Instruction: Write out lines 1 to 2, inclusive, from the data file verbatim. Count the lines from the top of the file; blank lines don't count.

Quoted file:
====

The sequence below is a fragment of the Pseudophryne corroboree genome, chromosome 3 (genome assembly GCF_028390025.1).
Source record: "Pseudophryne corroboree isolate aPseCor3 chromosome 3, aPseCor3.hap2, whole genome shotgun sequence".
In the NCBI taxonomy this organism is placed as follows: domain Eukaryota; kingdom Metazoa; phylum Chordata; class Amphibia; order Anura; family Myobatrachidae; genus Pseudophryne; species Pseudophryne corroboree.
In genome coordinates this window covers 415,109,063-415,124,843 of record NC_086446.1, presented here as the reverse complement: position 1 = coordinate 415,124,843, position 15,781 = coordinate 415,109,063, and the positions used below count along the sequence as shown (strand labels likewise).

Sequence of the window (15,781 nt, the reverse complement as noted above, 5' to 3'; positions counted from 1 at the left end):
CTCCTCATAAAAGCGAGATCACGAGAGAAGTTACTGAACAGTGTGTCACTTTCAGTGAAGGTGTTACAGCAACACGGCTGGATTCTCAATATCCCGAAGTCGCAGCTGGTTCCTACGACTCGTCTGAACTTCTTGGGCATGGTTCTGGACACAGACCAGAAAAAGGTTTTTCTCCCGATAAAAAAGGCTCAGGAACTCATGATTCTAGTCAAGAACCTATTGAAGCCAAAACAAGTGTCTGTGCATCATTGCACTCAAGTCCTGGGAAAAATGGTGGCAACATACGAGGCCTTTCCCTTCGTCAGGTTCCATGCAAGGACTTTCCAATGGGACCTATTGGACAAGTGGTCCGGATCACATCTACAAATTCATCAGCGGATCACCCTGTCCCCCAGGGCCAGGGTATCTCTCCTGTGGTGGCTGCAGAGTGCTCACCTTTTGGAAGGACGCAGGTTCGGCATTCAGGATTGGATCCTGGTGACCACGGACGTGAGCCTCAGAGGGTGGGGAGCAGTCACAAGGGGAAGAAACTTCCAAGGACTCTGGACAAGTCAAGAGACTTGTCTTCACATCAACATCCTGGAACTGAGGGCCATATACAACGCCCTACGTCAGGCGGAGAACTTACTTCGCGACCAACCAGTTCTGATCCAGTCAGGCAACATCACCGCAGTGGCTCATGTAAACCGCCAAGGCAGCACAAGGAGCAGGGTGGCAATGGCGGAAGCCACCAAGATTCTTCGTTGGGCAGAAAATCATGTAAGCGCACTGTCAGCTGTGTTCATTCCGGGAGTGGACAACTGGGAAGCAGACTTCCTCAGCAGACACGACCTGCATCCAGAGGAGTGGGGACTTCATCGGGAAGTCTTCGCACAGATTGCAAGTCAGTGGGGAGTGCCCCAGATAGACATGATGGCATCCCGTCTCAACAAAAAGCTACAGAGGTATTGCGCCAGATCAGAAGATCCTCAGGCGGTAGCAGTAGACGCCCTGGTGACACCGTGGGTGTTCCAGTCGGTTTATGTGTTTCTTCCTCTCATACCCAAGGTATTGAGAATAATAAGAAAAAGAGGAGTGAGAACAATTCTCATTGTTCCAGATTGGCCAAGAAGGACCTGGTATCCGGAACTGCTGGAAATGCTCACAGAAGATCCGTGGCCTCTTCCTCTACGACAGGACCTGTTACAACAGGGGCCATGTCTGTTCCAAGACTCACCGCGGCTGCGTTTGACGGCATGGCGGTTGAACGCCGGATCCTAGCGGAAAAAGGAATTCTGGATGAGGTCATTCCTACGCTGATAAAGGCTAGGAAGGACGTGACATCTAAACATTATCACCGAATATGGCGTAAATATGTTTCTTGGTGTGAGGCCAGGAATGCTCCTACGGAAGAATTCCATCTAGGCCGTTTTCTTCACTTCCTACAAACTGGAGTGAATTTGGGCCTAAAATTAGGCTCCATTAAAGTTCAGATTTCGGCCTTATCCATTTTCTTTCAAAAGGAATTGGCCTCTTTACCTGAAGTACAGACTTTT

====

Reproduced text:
The sequence below is a fragment of the Pseudophryne corroboree genome, chromosome 3 (genome assembly GCF_028390025.1).
Source record: "Pseudophryne corroboree isolate aPseCor3 chromosome 3, aPseCor3.hap2, whole genome shotgun sequence".